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Unformatted text preview: The Pennsylvania State University Department of Civil and Environmental Engineering Lecture 16  Queuing Theory CE 321: Highway Engineering Fall 2007 Introduction • To model the arrival of vehicles in the traffic stream, we can use: – a counting distribution (where we count the number of events of interest) – or an interval distribution (where we measure the intervals between events of interest) Traffic Stream Models • Traditionally, in traffic engineering we have used the Poisson distribution to model the arrival of individual vehicles. • This distribution is valid only if the traffic stream is free flowing so that a true random arrival pattern is observed. • The assumption of a Poisson distribution of vehicle arrivals also implies a specific distribution of vehicle intervals or headways. • This distribution is known as the exponential distribution. • In cases where conditions become more congested, other distributions are used to describe vehicle arrivals and headways. Example: Poisson distributed probabilities of a certain number of vehicles arrive in time, t, for various values of lambda Example: Exponentially distributed probabilities of headways greater than or equal to time, t Queuing • Traffic queues, or waiting lines, result in time delays and loss of highway performance. – In extreme cases, can account for 90 percent of travel time • Queuing models used to understand formation and dissipation Queuing Theory • Queuing theory involves the mathematical study of queues • Queues occur when the demand for a service exceeds the capacity to provide that service • Decisions about how much capacity must be made frequently in the transportation field • In places such as: – Traffic signals – Toll plazas – Parking garages – Railroad station platforms...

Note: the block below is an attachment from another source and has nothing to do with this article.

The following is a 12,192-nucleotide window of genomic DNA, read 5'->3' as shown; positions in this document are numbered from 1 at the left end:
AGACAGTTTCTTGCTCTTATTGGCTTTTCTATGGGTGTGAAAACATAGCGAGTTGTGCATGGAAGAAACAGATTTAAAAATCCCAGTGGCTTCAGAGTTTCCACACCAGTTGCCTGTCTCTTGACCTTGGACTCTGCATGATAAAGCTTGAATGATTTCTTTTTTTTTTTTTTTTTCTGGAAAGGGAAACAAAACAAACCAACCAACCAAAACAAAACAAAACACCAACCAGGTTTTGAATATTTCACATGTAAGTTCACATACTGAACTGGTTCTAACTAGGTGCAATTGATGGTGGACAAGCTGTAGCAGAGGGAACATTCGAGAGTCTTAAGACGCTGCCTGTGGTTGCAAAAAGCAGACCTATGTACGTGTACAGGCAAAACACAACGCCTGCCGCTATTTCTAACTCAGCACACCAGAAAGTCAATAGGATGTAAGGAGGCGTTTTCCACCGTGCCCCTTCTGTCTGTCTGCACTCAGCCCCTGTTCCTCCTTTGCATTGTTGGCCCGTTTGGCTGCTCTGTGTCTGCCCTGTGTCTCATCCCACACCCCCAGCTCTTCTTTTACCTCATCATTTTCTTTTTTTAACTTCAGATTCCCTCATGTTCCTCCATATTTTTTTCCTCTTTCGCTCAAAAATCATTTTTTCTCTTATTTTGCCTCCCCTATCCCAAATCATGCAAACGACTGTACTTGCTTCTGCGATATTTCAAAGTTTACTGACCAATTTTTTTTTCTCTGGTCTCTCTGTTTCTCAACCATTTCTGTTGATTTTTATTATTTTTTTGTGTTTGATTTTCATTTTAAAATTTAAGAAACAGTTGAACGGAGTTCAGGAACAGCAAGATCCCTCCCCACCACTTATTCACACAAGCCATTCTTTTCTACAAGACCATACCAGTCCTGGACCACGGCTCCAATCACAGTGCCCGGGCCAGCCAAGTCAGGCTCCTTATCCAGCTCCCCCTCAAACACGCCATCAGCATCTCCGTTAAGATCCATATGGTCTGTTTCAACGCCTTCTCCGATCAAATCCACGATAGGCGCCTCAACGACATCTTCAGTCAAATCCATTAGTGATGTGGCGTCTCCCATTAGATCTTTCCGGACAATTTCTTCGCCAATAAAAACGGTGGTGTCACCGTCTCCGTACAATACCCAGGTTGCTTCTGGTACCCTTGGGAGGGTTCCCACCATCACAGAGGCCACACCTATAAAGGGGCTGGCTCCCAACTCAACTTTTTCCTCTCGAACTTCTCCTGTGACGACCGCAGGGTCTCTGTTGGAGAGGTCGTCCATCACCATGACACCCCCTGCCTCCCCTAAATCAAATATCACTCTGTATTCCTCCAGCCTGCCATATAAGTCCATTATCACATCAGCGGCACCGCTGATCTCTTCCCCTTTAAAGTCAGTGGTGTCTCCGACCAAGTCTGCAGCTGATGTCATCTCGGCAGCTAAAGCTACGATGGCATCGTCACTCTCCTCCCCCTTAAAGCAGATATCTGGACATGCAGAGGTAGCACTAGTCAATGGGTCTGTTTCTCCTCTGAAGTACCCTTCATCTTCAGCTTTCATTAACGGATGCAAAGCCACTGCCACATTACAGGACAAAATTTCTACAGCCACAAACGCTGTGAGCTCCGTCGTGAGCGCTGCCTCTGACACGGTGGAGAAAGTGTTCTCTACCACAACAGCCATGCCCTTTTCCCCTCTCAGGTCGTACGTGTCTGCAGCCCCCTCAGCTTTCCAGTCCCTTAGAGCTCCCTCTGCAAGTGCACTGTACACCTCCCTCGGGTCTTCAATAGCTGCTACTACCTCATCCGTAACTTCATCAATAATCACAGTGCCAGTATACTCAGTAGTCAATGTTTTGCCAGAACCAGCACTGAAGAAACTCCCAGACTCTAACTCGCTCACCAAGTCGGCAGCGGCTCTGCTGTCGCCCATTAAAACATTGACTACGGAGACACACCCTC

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This note was uploaded on 04/11/2008 for the course C E 321 taught by Professor Pietrucha,martinkeller,michaelwi during the Spring '07 term at Pennsylvania State University, University Park.
 Spring '07
 PIETRUCHA,MARTINKELLER,MICHAELWI

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